CHAPTER V.

NEWSPAPER ADVERTISING FORESHADOWEDITS EARLIEST USEHOUGHTON'S LESSONS.

BY this time, and in various ways, the first transitory glimpses of a system at present all-powerful and universal began to show themselves—vague and uncertain, and often unsatisfactory, it must be admitted, but still the first evidences of the growth of an unparalleled institution; in fact, the base upon which the institution eventually reared itself. With improvements in printing, and the invention of movable type, the supply of pamphlets on current topics—the first rude forerunners of the newspaper as we understand it—began to be enlarged, and this opportunity was not lost on the bold spirits who even in those days could understand the advantages bound to accrue from a system of intercommunication at once advantageous to buyer and seller, and calling for special attention from both. There is a wonderful amount of attraction about these discoloured and moth-eaten papers, with their rude types and quaint spelling, which breathe, as much as do the words themselves, the spirit of a bygone age, and those who are so fond of praising past times might receive a valuable lesson from the perusal of these occasional publications, which are full of the spirit of an age when comfort, as we understand the word, was unknown to even the wealthy; when travelling was a luxury—a woeful luxury, it must be admitted—known only to those possessed of ample means, or others called forth on special or desperate missions; when men lived long, and, as they thought, eventful lives, within a circle of half-a-dozen miles; and when the natural consequences of this isolation, ignofance and intolerance, held almost absolute sway over the length and breadth of the land. And in these old papers, as we get nearer and nearer to modern times, can be traced the gradual benefit which accrued from man's intercourse with man, not only by the construction and improvement of roads, and the introduction of and competition among stage coaches, but by means of the subject of this work,—and very much by their means too,—advertisements.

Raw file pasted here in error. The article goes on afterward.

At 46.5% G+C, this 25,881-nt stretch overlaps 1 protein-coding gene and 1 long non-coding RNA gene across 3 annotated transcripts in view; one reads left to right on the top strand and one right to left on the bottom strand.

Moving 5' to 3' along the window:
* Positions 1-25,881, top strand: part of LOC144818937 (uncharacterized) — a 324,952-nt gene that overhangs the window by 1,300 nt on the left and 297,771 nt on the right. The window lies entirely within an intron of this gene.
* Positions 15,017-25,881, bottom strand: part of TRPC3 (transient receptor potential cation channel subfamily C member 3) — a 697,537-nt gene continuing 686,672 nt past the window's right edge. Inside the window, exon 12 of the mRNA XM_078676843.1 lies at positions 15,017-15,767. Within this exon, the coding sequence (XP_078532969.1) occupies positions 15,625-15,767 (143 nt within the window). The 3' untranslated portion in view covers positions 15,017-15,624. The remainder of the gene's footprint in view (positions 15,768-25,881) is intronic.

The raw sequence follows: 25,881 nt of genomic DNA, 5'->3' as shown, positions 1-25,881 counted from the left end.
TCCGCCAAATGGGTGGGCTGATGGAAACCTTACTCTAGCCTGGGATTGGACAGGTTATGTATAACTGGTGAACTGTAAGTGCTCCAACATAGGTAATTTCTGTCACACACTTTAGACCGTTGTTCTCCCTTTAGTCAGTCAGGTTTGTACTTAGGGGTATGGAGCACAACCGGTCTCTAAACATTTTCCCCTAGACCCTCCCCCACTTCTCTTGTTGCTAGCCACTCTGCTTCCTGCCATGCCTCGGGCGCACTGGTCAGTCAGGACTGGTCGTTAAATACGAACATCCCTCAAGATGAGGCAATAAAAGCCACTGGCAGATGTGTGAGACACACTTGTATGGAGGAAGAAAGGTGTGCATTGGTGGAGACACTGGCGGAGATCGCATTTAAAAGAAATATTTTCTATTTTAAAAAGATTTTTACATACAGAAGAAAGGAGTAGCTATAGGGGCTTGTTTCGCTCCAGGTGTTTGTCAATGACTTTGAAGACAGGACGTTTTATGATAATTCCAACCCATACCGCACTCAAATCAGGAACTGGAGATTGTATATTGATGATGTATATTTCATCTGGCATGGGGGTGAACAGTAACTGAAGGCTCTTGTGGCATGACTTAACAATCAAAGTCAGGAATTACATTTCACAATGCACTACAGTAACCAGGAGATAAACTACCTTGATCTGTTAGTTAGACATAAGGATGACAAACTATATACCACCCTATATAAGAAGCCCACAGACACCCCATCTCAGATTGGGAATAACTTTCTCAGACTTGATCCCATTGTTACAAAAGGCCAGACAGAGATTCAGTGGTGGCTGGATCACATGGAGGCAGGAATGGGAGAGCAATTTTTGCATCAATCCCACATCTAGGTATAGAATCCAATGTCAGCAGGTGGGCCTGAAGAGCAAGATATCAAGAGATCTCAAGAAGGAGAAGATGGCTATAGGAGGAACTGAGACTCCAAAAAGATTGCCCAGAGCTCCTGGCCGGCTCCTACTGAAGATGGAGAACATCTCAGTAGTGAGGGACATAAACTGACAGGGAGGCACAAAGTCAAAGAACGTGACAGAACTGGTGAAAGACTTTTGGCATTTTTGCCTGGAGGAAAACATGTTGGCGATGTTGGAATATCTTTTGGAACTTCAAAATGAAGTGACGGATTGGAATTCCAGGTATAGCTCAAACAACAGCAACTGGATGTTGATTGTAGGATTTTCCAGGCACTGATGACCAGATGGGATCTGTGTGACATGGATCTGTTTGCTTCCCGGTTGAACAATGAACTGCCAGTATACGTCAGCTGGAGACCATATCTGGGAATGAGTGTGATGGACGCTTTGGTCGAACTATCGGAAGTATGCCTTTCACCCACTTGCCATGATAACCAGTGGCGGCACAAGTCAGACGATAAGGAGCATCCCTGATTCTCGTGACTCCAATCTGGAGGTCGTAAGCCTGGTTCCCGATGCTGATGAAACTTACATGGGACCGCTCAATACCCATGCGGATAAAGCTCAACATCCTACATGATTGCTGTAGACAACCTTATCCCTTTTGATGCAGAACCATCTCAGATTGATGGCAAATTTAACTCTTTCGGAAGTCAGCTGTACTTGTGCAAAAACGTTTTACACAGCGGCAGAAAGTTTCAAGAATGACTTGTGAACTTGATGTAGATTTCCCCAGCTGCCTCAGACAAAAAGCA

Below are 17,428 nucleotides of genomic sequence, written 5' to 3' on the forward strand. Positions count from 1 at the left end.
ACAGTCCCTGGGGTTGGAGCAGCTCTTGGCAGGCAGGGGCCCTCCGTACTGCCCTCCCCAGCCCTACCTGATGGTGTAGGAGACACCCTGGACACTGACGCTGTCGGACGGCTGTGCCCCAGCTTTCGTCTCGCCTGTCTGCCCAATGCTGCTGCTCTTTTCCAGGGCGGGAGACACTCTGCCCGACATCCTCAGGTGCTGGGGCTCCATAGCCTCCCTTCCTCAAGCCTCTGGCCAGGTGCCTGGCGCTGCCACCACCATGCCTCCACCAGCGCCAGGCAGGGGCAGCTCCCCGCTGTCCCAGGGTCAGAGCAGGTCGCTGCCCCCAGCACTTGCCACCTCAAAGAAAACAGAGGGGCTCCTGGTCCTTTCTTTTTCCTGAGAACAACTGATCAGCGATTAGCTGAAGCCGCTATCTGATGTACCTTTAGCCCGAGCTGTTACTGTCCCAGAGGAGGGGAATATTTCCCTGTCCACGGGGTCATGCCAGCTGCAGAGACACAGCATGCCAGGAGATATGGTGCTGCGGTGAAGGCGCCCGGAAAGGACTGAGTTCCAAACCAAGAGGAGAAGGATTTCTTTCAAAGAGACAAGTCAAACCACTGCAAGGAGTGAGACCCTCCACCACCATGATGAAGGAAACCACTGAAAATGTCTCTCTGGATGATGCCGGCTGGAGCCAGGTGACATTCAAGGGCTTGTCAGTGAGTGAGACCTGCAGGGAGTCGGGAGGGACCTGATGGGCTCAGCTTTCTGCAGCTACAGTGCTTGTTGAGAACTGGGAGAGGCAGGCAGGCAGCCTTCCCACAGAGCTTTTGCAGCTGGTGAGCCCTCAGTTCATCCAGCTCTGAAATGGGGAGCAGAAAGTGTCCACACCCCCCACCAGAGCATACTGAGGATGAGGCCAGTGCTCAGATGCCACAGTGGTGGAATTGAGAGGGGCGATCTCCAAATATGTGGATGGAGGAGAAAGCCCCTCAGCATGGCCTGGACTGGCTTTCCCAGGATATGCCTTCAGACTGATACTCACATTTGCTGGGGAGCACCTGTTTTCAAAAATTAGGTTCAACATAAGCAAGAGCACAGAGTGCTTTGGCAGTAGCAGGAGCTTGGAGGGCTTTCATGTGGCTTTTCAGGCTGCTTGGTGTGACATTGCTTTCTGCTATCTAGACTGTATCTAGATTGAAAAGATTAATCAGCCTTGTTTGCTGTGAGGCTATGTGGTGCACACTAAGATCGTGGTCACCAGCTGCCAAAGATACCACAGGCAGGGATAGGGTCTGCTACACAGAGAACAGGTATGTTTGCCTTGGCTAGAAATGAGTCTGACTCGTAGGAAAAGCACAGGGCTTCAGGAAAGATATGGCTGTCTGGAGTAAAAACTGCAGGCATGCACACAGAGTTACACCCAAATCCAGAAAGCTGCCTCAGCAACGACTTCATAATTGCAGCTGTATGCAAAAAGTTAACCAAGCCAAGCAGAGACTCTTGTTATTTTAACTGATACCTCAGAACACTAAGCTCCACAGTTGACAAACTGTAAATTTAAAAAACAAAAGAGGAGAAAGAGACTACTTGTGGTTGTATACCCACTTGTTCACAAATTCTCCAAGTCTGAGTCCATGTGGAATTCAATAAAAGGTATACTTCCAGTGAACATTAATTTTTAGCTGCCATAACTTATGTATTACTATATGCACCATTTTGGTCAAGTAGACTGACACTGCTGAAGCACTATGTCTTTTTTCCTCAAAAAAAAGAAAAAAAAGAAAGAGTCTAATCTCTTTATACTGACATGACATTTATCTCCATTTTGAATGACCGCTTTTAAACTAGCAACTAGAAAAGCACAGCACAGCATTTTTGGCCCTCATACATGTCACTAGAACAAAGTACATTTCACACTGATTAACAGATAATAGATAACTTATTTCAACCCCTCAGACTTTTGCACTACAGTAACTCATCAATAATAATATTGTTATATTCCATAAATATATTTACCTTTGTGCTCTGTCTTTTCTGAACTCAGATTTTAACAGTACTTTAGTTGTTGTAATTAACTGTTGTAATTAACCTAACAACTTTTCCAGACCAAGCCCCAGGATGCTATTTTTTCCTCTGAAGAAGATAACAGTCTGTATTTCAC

As early as 1524, pamphlets or small books of news were printed in Vienna and other parts of Germany, but their publication was very irregular, and little or nothing is known of them beyond the fact of their being. It is not easy to determine which nation first found its way towards newspaper advertisements, but there is good reason to believe that France is entitled to the honour, so far as regular and consecutive business is concerned. The Journal Gbitral d'Affiches, better known as the Petites Affiches, was first published on the 14th of October 1612. It obtained from Louis XIII. by letters-patent sundry privileges which were subsequently confirmed (1628 and 1635). Judging by the title of this publication, it would appear to have been an advertising medium, but this must be left to surmise, there being no opportunity, so far as we are aware, of inspecting the earliest numbers. Two centuries and a half have passed away since the first appearance of this periodical, and the Petites Affiches has neither changed its title, nor, it may be fairly presumed, the nature of its publicity. It is now the journal of the domestic wants of France; and servants seeking situations, or persons wanting servants, advertise in it in preference to all others. It is especially the medium for announcing any public or private sales of property, real or personal j and the publication of partnership deeds, articles of as